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Canada's Apartheid, by John Stackhouse
Stories
Introduction
  Nov. 3

Welcome to Harlem on the Prairies
  Nov. 3 (Saskatoon, SK)

Crystal's choice: The best of both worlds
  Nov. 5 (Mississauga, ON)

How the Mi'kmaq profit from fear
  Nov. 6 (Cape Breton, NS)

The healing power of hockey
  Nov. 7 (The Pas, MB)

Norma Rae of the Okanagan
  Nov. 8 (Westbank, BC)

Comic genius or 'niggers in red face'?
  Nov. 9 (Regina, SK)

Praying for a miracle
  Nov. 10 (Lac Ste. Anne, AB)

To have and to have not
  Nov. 12 (Moosonee, ON)

Trouble in paradise
  Nov. 19 (Tofino, BC)

A cut of the action
  Nov. 26 (Wabigoon, ON)

The young and the restless
  Dec. 3 (Ashern, MB)

The wireless warrior's digital dream
  Dec. 10 (Ottawa,ON)

'Everyone thought we were stupid'
  Dec. 14 (Salluit, QC)

First step: End the segregation
  Dec. 15 (Last in the series)

 

Norma Rae of the Okanagan

Story by John Stackhouse. Photos by John Lehmann.
The Globe and Mail, November 8, 2001

Part 3 of 8: 'It was a very turbulent time to be an employee'


West Bank locator Three years ago, when the voters brought Derrickson back, some band employees became worried. Rumours swirled that a secret list was being prepared of people to be fired or transferred. One woman said she'd been warned that her mother's house was about to lose its water supply.

The climate of fear was too much for many employees. Lube and a few close friends met privately with the union, and they were told that they would be supported if they could get signatures from half the 63 staffers.


To Derrickson's surprise, the union reps were not only all white -- he had expected a token native -- they were also ready to fight. "One guy said, 'If you don't make a deal, we're going to fuckin' tear you apart,' " he recalls.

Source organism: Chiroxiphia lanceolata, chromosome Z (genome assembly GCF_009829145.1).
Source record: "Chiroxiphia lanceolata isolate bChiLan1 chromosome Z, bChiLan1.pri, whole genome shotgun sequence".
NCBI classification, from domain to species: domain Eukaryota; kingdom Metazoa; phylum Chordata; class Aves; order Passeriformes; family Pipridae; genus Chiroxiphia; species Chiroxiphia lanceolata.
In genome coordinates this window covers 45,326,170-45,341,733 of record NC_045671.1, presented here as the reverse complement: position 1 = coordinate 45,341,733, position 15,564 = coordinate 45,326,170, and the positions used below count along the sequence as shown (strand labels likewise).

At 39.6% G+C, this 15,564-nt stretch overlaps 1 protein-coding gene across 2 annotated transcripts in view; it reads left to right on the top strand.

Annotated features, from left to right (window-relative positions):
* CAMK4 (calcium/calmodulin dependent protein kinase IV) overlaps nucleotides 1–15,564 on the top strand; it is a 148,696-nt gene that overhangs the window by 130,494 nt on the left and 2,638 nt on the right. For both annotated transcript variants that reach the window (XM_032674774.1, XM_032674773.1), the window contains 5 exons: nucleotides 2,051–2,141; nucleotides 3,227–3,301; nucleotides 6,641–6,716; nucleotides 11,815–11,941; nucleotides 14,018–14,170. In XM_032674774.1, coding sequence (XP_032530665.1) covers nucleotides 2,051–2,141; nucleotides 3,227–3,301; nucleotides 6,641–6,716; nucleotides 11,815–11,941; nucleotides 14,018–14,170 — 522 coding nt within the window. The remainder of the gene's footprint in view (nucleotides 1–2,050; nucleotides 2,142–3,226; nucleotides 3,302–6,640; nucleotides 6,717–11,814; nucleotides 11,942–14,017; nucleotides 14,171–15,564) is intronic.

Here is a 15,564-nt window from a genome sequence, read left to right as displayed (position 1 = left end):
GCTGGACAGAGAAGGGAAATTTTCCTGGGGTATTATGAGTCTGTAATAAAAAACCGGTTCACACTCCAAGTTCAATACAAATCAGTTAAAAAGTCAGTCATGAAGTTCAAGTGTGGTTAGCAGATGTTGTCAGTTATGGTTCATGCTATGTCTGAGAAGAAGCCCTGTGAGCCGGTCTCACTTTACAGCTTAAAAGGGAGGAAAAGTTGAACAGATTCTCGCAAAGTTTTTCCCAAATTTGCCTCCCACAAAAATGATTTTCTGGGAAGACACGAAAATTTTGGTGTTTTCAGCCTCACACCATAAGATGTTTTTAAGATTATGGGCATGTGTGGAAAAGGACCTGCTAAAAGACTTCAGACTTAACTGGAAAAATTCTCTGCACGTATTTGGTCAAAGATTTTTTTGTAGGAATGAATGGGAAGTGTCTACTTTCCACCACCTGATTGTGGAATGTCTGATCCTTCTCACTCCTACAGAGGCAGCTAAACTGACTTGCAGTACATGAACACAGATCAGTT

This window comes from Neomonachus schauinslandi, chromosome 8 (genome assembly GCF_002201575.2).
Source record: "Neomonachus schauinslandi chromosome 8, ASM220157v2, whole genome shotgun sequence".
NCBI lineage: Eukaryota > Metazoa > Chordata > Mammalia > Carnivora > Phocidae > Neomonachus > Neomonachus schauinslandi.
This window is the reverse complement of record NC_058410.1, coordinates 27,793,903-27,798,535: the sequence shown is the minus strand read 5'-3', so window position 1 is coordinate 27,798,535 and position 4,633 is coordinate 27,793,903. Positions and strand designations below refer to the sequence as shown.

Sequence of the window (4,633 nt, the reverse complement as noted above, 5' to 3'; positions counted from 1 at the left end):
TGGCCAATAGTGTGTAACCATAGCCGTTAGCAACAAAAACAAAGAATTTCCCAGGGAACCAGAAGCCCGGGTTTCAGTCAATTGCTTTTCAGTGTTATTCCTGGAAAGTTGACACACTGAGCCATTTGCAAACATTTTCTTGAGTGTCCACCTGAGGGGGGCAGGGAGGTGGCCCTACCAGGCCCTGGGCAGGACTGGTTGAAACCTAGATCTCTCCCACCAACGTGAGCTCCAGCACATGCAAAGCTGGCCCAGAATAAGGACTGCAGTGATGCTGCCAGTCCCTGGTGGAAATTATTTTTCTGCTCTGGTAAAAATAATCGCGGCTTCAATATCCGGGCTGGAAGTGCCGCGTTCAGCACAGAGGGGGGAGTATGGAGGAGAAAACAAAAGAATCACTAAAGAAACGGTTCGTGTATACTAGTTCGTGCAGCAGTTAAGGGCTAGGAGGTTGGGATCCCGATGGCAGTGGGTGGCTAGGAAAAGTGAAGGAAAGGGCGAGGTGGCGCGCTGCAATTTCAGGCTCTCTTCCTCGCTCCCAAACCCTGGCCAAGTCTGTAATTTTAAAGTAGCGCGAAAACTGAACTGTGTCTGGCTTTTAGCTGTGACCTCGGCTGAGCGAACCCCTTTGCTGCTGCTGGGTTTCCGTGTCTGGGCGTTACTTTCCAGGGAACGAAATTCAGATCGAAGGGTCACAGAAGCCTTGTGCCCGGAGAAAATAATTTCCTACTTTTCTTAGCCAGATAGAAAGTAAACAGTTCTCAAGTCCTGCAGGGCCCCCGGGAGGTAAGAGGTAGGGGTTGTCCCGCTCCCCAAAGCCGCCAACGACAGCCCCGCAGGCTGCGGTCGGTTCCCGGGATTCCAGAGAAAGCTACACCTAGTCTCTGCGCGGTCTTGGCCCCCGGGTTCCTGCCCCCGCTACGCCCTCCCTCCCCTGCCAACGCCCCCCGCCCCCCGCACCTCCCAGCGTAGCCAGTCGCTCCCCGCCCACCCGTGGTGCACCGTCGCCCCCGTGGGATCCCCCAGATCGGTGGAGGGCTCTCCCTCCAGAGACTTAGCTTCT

Lube's secret campaign was like trying to launch a putsch in a remote mountain kingdom. She had to sneak around to people's homes at night, pleading with them to keep the drive secret. She doubted any laws that protect union organizers would do her much good, not when her opponents controlled just about every aspect of reserve life.

"It was a very turbulent time to be an employee," she says. "Employees knew they would lose their jobs if they signed a union card."

Even Derrickson, who as a welder had belonged to the Machinists and Aerospace Union, says he appreciated the desire for job protection and a standard for wages -- but that did not mean he was not going to fight it.

When Lube finally presented him with the 32 signatures needed for a simple majority, he was unsettled. He sensed a threat to his power as chief, not just from his own employees but from a union bigger and more powerful than all the first nations in the region.

But the tussle that ensued was much more than something out of Norma Rae. For one thing, Derrickson was not alone -- many band members agreed a union would divide their community -- and the opportunity to test that theory soon presented itself when the two sides opened contract talks in a Vancouver hotel.

To Derrickson's surprise, the union reps were not only all white -- he had expected a token native -- they were also ready to fight. "One guy said, 'If you don't make a deal, we're going to fuckin' tear you apart,' " he recalls.

THIS STORY AT A GLANCE (Parts 1 to 8 plus a related film review):


Photo Essay
Westbank and the union


1. Inviting big labour
'Every other Canadian citizen is guaranteed the right to belong to a union'

2. Westbank's emerging class system
Rapid development transforms the secluded reserve to an affluent suburb

3. 'It was a very turbulent time to be an employee'
The struggle for solidarity on the reserve

4. Playing tough
Put your money where your mouth is, chief tells union reps

5. Colonial parallels
'Just another form of non-native people trying to shape their destiny'

6. 'We are the cash cow'
Leaseholders lobby for a greater voice in reserve affairs
7. 'Sometimes they're a vehicle' for change
Union successes in one workplace

8. Election fever and the union
'All of the employees are afraid of losing their jobs at the next election'

Related story: Globe review of the 1979 film Norma Rae - A primer on the original Norma Rae. Contains relaed Web links.


 
 

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photo essays
Two worlds - photo essay


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